Maybe it’s in my DNA, as a Pacific North Westerner, but I do love me some guitar/drums two-pieces, and this UK pair are Paolo Ruiu on guitar and Claire Heywood on drums and vocals.  There’s always been at least a few on my radar at any one time, like The Spinanes, Some Velvet Sidewalk, MOTO, early Eux Autres, and Honeyblood – just off the top of my head.  I love the clarity.  The simplicity.  The energy.  Young Romance’s second full length, Don’t Look, hits all of those marks in spades.  There is a singular focus to this album, both lyrically and musically that is appealing.  It has a certain feeling of heartbreak crossed with a powerful determination.

Nearly the entirety of this record is about breaking free of relationships.  This is honestly not something I strongly relate to, not being the dumper very often, and loyal to a fault.  However, this direct collection of songs are easy to jump into and get behind.  The brief opener sets the stage as Claire tells the straight truth to “Alice” that her significant other is a phony (“I know he said he’d change / oh no”) over the top of a grinding guitar line.  The absolutely sublime mid-tempo “Dark of My Shadow” comes on with the line “Where I go try not to follow,” as Claire provides a gentle, but clear and firm goodbye.  I have absolutely fallen in love with Claire’s voice, and this song is where she shines brightest.  Her voice oozes emotion, proving that this decision isn’t easy.  “Prying Eye” comes on like “In Your Head” by Dum Dum Girls before shifting into its pounding and soaring chorus.  It is even more defiant in its message (“I better leave this place / where I can’t see your face”).  The first side closes with the burning two minute scorcher, “Ramona,” which continues the thread of escaping a toxic situation, as she opens the song with the line “I’ll never waste another day with you” in case there’s any doubt.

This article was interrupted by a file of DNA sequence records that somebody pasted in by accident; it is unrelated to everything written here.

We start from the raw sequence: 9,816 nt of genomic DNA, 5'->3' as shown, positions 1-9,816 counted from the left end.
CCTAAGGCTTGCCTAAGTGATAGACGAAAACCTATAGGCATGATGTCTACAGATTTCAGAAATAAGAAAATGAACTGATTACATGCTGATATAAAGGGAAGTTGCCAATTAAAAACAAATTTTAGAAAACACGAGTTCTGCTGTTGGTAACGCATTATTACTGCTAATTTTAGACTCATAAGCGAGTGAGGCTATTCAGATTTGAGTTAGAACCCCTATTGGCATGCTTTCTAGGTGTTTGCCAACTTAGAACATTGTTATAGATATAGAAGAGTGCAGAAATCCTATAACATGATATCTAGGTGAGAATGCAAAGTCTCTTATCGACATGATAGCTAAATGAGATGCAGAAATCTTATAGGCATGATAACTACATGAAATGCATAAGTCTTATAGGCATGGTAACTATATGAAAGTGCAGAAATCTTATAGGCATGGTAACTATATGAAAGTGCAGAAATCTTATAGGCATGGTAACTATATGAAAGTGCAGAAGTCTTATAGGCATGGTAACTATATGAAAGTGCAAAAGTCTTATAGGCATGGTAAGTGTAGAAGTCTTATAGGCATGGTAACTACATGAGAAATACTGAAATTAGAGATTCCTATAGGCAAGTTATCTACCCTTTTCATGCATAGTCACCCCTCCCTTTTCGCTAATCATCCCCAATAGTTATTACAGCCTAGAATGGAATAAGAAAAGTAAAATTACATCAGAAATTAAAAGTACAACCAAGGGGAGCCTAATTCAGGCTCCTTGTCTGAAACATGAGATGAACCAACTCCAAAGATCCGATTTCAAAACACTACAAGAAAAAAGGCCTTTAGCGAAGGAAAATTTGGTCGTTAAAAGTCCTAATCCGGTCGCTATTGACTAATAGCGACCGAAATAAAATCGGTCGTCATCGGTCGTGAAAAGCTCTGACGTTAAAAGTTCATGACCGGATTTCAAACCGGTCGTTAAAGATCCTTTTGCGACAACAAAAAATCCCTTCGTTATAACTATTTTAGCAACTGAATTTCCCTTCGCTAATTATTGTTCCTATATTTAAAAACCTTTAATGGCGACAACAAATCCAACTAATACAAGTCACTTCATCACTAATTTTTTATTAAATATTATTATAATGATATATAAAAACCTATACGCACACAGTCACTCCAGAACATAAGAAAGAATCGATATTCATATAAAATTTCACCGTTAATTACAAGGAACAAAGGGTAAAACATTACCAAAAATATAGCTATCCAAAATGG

Elsewhere, the downbeat “Toughen Up,” is the tender side, or at least more melancholy side of the letting go, as we learn of the struggle – the conflict – and the previous efforts to keep on (“We go over and over and over and over our flaws / but we’re tired of lying and keeping from crying / when all that we know of our life is tattered and torn”).  The endlessly catchy “PDS” comes on like gangbusters as Claire tells us that she’s “leaving here…’cause you know it’s never enough.”  I think you get the point.  This is the end.

My earlier reference to Dum Dum Girls is actually specifically in regards to their Only in Dreams album.  A handful of those songs evoke that early girl group with a modern twist feel and both albums are about goodbyes.  That album has been one of the most powerful for me personally in the last ten years, so this is meant as the highest of praise.  Hell, I haven’t even mentioned three of my favorite songs on the record: the straightforward rocker “By My Side,” the breezy sounding, but heart wrenchingly sad “Bruise Easy,” and the closing “All I know.”

I missed out completely on their debut in 2016 and have since ordered a copy of that.  In the meantime, I will keep this one on heavy rotation.  I recommend you do the same.

Young Romance "Dark of My Shadow"